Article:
FUNDRAISING FOR THE CHILDREN AFFECTED BY THE EARTHQUAKE IN NEPAL
Hand In Hand is praying for the people of Nepal! A deadly earthquake of the magnitude of 7.8 struck central Nepal on April 25, causing a major devastation in the country with more than 4,300 fatalities to date.
It is estimated that the earthquake affected 8 million people spread in 39 different districts in the country. According to the organization Save the Children, there are approximately 320,000 children that have lost everything in the earthquake and are currently homeless.
In an effort to alleviate the suffering of the children affected by the earthquake, Hand In Hand is gathering donations to forward to international organization that are working with the children of Nepal. These organizations are Save the Children and Plan International.
You can help by donating directly to the website of the mentioned organizations, or through our PayPal account by clicking HERE
Let’s gather in our efforts to help Nepal!
USCIS NOTICE REGARDING ADOPTION FROM NEPAL
Hand In Hand sometimes receives inquiries from families about adopting from countries in which there was recently a natural disaster, recently Nepal. We wish to pass along the following information from USCIS, which handles U.S. immigration processing for adoptive children, so families understand that it takes much time to determine which children are candidates for international adoption. If you wish to donate, that is the best way currently to help the children there.
"USCIS recognizes that many U.S. citizens wish to help and adopt Nepali children affected by the recent earthquake.
"USCIS cautions that adoption by a U.S. citizen, by itself, does not make the child a U.S. citizen or immediately eligible to immigrate to the United States.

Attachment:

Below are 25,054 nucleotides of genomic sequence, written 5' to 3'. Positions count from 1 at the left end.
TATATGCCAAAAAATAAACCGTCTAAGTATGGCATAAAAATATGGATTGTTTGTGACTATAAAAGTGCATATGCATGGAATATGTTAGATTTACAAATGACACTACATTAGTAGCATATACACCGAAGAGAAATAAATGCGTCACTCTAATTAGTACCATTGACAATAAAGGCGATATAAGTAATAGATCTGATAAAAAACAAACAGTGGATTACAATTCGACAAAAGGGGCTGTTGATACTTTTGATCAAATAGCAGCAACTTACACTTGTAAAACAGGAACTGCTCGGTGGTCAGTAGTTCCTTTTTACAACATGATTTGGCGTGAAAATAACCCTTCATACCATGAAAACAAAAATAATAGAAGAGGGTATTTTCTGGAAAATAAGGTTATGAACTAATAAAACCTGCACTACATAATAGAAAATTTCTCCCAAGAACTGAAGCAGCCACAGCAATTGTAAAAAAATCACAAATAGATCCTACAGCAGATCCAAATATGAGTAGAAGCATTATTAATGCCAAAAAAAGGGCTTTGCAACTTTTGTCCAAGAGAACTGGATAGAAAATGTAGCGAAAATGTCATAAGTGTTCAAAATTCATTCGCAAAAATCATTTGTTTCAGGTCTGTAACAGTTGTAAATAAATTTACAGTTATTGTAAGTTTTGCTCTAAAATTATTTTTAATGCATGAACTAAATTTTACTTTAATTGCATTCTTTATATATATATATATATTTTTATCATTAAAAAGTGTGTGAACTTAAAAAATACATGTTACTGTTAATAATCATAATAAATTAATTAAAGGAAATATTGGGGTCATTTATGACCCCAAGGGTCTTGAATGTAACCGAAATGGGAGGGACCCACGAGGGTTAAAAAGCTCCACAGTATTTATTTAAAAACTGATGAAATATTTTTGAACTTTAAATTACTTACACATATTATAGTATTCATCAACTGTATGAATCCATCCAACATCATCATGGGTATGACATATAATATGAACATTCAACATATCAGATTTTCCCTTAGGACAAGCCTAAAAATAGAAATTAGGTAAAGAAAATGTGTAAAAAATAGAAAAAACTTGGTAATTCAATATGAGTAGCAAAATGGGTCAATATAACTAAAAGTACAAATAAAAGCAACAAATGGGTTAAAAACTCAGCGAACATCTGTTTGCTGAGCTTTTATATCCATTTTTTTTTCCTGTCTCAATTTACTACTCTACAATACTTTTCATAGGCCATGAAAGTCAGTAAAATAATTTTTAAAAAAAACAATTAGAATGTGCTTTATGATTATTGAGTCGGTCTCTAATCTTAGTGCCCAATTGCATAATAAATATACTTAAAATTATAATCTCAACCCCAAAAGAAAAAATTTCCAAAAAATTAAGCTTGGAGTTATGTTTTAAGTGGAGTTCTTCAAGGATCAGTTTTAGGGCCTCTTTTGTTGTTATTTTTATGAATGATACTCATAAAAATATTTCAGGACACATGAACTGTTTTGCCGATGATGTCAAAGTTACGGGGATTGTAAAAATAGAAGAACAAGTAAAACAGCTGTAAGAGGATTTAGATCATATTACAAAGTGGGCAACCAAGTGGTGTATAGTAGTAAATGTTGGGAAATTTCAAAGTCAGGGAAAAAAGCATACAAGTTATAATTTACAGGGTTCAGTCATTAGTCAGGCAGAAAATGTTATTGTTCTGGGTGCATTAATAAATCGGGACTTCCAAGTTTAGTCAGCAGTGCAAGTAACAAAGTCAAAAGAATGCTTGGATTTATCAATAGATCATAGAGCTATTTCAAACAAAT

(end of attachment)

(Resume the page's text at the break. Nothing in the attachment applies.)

"Before a child may immigrate to the United States immediately as a result of an intercountry adoption or proposed intercountry adoption, USCIS must determine that the child qualifies as an “orphan” under the immigration laws of the United States, and that the adoptive parents are capable of providing proper care. The proper authorities in the child’s country of origin must also determine whether the child can be legally adopted under the country’s laws. USCIS considers specific facts in each case to make a determination.
"It is not uncommon in an emergency for children to be temporarily separated from their parents, other family members or legal guardians. Efforts to reunite such children with family or legal guardians must be given priority.
"For more information about adoptions in Nepal visit our Adoption Information: Nepal Web page. You can also visit the Department of State’s Intercountry Adoption Web page on Nepal for information on how to provide support to Nepali children in this time of crisis.